For those too old and not in the know, there's a younger online social networking alternative to Myspace.com called Facebook.com. I heard about Facebook.com last year while attending the University of St. Andrews and was told it was a must have to stay in the loop socially among classmates.
One of the weirdest aspects of Generation Y for older Americans is the rampant voyeurism whereby young people will do and say anything to get noticed, because you never know, a talent agent might be digitally snooping around your profile. That's why you'll find compromising pics and videos uploaded willingly and enthusiastically by Myspacers and Facebookians.
But finally Facebook has tested how much information they can release of their customers and it has led to a revolt. Via The Nation's Notion blog
On September 5, Facebook-- the social networking site made up of 9 million users, mostly college students, who post and share personal information in online profiles-- unveiled a major change.
A new feature called "News Feed" instantaneously broadcasts virtually every move a Facebook user makes to his online "friends." For example, now, when a user logs on, he will immediately see that "Tim changed his relationship status to 'It's Complicated'" or "Sarah removed Kelly Clarkson from her 'Favorite Music'" or "Randy posted a comment on Jean's wall: 'U rock my world.'" Each alteration to one's profile is even time-stamped, so others can know if "Jenny removed Bill as a friend" while she was supposed to be in her 11 am chemistry class.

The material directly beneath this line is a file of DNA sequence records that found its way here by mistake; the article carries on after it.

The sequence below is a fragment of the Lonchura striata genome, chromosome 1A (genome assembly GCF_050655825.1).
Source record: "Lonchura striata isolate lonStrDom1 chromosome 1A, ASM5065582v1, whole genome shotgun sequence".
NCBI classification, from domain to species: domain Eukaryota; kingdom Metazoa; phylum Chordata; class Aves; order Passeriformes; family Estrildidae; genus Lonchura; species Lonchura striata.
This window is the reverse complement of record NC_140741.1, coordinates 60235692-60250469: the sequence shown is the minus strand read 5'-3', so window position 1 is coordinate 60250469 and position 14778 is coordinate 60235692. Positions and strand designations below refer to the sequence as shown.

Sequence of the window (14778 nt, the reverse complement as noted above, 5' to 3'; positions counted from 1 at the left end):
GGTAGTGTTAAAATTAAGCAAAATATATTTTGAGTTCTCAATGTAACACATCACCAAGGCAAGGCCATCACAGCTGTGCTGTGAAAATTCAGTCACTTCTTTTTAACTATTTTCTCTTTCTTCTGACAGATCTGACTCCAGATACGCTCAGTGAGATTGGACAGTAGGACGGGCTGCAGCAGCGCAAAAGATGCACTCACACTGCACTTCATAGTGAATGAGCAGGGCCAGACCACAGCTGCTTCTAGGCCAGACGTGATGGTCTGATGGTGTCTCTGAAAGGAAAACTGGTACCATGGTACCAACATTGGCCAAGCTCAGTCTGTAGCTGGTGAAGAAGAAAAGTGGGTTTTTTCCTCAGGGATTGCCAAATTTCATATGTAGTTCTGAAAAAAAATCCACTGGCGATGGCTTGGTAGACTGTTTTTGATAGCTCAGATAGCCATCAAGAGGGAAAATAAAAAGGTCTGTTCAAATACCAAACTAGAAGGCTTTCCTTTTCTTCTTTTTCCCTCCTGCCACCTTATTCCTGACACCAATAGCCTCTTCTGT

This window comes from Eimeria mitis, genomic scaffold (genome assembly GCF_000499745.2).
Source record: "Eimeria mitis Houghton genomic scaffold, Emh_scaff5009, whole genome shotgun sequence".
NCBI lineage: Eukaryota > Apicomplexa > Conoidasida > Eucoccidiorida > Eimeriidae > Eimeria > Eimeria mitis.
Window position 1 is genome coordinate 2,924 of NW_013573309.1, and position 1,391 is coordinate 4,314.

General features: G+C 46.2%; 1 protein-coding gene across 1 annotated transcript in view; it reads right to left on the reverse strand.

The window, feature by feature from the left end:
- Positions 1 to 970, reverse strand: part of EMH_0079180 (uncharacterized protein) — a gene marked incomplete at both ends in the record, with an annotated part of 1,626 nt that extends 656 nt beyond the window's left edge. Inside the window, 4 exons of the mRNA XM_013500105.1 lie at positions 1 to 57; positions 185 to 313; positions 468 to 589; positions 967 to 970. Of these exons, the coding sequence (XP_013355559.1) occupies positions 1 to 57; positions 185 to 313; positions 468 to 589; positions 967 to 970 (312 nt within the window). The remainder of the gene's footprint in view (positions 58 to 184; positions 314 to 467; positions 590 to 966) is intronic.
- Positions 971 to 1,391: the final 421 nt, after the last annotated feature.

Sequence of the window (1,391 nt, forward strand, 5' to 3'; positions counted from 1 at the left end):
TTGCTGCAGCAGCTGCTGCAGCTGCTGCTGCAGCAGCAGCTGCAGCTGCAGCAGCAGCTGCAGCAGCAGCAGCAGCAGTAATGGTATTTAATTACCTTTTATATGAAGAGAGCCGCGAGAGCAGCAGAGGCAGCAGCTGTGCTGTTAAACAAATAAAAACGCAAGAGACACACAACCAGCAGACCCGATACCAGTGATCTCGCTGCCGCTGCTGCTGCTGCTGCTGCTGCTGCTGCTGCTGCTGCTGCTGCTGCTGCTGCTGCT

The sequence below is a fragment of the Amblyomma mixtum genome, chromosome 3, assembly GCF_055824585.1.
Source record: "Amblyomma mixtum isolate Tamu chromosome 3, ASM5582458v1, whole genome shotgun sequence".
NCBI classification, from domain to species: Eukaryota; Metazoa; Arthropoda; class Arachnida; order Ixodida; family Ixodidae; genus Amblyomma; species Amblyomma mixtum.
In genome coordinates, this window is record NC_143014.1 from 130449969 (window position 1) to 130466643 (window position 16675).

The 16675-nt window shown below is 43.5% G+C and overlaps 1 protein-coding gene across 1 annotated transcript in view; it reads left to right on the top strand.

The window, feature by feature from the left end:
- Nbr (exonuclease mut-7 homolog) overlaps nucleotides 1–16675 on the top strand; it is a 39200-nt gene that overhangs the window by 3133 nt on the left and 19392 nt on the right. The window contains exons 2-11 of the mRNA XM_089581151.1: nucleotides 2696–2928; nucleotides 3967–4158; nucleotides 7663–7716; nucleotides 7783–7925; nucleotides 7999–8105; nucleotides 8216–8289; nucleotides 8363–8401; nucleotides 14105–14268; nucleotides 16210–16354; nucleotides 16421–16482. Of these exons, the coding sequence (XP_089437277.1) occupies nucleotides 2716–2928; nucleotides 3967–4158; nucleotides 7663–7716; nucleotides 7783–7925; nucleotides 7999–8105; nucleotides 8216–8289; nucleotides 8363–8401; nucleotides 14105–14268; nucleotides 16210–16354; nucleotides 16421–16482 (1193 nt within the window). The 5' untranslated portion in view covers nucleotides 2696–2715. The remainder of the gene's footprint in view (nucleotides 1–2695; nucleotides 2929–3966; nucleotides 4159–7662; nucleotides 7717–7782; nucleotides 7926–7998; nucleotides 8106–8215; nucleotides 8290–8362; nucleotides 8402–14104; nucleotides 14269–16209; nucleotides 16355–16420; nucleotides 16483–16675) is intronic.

Generation Y had previously been shockingly devil-may-care in its attitude towards privacy, but News Feed seems to be the last straw. Within hours of the change, dozens of online protest groups were launched, ironically, some say, on Facebook itself. One group, "Students Against Facebook News Feed," already has more than half a million members, and several other groups boast thousands each. Students are calling News Feed "creepy" and "stalker-ish" and demanding that the feature be promptly removed; others are vowing to spend "A Day Without Facebook" next week, and some have removed their profiles altogether (not an easy thing to do-- ask any college student how vital Facebook has become to campus life).
This is scary when you think about it, especially when people know you've demoted them as a friend. Oh, the awkward silences and social tensions.
But on the other hand, all Facebook has done is make it easy to see the changes your friends have made to their profile. You could do this anyway by reviewing your friends' profiles every so often although it would be time consuming. Ironically, by merely consolidating these updates in one space, Facebook.com may have finally shown young adults how important privacy is in a U.S. marked by government wire-taps and the steady erosion of our civil liberties.
It's a good lesson for apathetic college students, however disastrous it may be to Facebook.com.